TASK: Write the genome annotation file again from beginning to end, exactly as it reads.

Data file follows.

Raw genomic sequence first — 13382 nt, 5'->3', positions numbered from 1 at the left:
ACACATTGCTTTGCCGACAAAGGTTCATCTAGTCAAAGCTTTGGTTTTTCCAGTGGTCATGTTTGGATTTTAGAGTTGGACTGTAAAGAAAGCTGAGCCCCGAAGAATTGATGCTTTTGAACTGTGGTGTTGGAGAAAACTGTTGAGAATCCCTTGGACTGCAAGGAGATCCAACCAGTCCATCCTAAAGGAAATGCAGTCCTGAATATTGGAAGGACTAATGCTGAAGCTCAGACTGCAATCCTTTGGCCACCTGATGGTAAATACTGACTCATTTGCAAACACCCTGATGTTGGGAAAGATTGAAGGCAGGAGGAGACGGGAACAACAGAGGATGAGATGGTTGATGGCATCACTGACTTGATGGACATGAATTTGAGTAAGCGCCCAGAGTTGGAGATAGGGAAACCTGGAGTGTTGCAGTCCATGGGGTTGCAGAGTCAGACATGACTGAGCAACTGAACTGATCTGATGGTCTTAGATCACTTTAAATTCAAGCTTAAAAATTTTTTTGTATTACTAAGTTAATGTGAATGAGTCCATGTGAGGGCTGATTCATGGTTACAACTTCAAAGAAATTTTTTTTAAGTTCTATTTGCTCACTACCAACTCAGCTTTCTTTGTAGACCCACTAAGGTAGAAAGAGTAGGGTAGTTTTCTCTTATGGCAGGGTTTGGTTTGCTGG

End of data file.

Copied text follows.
Raw genomic sequence first — 13382 nt, 5'->3', positions numbered from 1 at the left:
ACACATTGCTTTGCCGACAAAGGTTCATCTAGTCAAAGCTTTGGTTTTTCCAGTGGTCATGTTTGGATTTTAGAGTTGGACTGTAAAGAAAGCTGAGCCCCGAAGAATTGATGCTTTTGAACTGTGGTGTTGGAGAAAACTGTTGAGAATCCCTTGGACTGCAAGGAGATCCAACCAGTCCATCCTAAAGGAAATGCAGTCCTGAATATTGGAAGGACTAATGCTGAAGCTCAGACTGCAATCCTTTGGCCACCTGATGGTAAATACTGACTCATTTGCAAACACCCTGATGTTGGGAAAGATTGAAGGCAGGAGGAGACGGGAACAACAGAGGATGAGATGGTTGATGGCATCACTGACTTGATGGACATGAATTTGAGTAAGCGCCCAGAGTTGGAGATAGGGAAACCTGGAGTGTTGCAGTCCATGGGGTTGCAGAGTCAGACATGACTGAGCAACTGAACTGATCTGATGGTCTTAGATCACTTTAAATTCAAGCTTAAAAATTTTTTTGTATTACTAAGTTAATGTGAATGAGTCCATGTGAGGGCTGATTCATGGTTACAACTTCAAAGAAATTTTTTTTAAGTTCTATTTGCTCACTACCAACTCAGCTTTCTTTGTAGACCCACTAAGGTAGAAAGAGTAGGGTAGTTTTCTCTTATGGCAGGGTTTGGTTTGCTGG